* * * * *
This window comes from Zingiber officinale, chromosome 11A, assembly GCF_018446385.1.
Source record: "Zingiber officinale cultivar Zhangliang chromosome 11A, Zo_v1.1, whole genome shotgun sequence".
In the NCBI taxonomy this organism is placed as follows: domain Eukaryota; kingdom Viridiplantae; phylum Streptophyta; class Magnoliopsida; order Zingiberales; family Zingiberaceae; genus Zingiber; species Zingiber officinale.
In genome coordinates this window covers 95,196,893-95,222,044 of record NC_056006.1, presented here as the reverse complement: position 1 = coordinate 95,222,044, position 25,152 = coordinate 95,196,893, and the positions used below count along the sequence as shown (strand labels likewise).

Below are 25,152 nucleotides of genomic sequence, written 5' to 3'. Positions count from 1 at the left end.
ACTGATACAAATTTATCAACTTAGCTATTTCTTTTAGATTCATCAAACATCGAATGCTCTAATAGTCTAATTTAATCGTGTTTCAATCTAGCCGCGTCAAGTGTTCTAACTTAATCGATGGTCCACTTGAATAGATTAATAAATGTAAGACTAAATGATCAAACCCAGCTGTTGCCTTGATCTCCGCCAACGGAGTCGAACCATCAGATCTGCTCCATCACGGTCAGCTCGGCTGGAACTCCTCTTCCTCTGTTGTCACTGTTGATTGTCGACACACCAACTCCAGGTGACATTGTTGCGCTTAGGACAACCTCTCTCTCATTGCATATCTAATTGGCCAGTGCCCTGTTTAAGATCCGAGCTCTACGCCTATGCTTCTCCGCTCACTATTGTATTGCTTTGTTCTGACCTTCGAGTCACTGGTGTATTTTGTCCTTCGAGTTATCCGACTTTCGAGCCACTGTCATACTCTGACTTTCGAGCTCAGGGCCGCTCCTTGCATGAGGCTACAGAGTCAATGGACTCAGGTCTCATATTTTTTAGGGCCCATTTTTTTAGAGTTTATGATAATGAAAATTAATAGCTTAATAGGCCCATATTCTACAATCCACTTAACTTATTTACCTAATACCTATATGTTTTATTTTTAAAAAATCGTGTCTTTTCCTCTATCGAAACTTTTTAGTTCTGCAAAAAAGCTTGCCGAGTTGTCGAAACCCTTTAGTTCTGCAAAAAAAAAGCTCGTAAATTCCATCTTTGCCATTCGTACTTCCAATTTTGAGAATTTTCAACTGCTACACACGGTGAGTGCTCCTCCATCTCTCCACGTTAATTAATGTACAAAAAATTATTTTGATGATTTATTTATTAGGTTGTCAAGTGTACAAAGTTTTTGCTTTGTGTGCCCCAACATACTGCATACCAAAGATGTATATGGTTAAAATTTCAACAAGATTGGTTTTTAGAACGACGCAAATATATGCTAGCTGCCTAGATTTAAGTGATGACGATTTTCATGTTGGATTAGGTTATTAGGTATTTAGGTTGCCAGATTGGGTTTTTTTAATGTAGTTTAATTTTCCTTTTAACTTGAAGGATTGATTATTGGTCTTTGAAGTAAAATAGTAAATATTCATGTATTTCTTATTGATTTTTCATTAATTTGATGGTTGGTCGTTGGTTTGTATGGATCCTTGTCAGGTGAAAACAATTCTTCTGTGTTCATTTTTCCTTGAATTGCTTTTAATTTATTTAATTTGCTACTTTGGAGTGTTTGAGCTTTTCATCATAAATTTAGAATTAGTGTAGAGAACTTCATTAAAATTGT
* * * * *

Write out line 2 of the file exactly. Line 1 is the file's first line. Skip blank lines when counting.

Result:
Source record: "Zingiber officinale cultivar Zhangliang chromosome 11A, Zo_v1.1, whole genome shotgun sequence".